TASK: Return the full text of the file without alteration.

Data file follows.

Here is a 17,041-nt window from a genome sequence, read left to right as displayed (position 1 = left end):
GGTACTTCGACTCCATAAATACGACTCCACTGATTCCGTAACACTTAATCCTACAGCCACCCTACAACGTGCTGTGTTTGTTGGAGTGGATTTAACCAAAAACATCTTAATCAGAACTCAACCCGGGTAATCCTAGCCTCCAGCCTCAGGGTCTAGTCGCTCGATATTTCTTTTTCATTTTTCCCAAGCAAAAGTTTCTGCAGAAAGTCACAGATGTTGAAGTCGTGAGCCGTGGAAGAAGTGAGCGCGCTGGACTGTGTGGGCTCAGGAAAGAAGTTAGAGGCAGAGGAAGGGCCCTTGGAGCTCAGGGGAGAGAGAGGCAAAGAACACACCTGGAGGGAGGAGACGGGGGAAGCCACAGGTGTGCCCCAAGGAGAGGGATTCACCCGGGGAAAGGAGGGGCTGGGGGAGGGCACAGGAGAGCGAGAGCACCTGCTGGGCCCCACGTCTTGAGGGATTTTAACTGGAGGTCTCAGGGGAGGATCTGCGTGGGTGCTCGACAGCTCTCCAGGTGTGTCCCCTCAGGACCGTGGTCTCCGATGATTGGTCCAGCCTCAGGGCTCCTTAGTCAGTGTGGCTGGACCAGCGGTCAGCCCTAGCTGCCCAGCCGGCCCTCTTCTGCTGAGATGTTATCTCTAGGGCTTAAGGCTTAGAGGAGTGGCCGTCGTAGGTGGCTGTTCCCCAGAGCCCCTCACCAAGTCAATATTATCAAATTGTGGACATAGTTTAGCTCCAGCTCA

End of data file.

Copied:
Here is a 17,041-nt window from a genome sequence, read left to right as displayed (position 1 = left end):
GGTACTTCGACTCCATAAATACGACTCCACTGATTCCGTAACACTTAATCCTACAGCCACCCTACAACGTGCTGTGTTTGTTGGAGTGGATTTAACCAAAAACATCTTAATCAGAACTCAACCCGGGTAATCCTAGCCTCCAGCCTCAGGGTCTAGTCGCTCGATATTTCTTTTTCATTTTTCCCAAGCAAAAGTTTCTGCAGAAAGTCACAGATGTTGAAGTCGTGAGCCGTGGAAGAAGTGAGCGCGCTGGACTGTGTGGGCTCAGGAAAGAAGTTAGAGGCAGAGGAAGGGCCCTTGGAGCTCAGGGGAGAGAGAGGCAAAGAACACACCTGGAGGGAGGAGACGGGGGAAGCCACAGGTGTGCCCCAAGGAGAGGGATTCACCCGGGGAAAGGAGGGGCTGGGGGAGGGCACAGGAGAGCGAGAGCACCTGCTGGGCCCCACGTCTTGAGGGATTTTAACTGGAGGTCTCAGGGGAGGATCTGCGTGGGTGCTCGACAGCTCTCCAGGTGTGTCCCCTCAGGACCGTGGTCTCCGATGATTGGTCCAGCCTCAGGGCTCCTTAGTCAGTGTGGCTGGACCAGCGGTCAGCCCTAGCTGCCCAGCCGGCCCTCTTCTGCTGAGATGTTATCTCTAGGGCTTAAGGCTTAGAGGAGTGGCCGTCGTAGGTGGCTGTTCCCCAGAGCCCCTCACCAAGTCAATATTATCAAATTGTGGACATAGTTTAGCTCCAGCTCA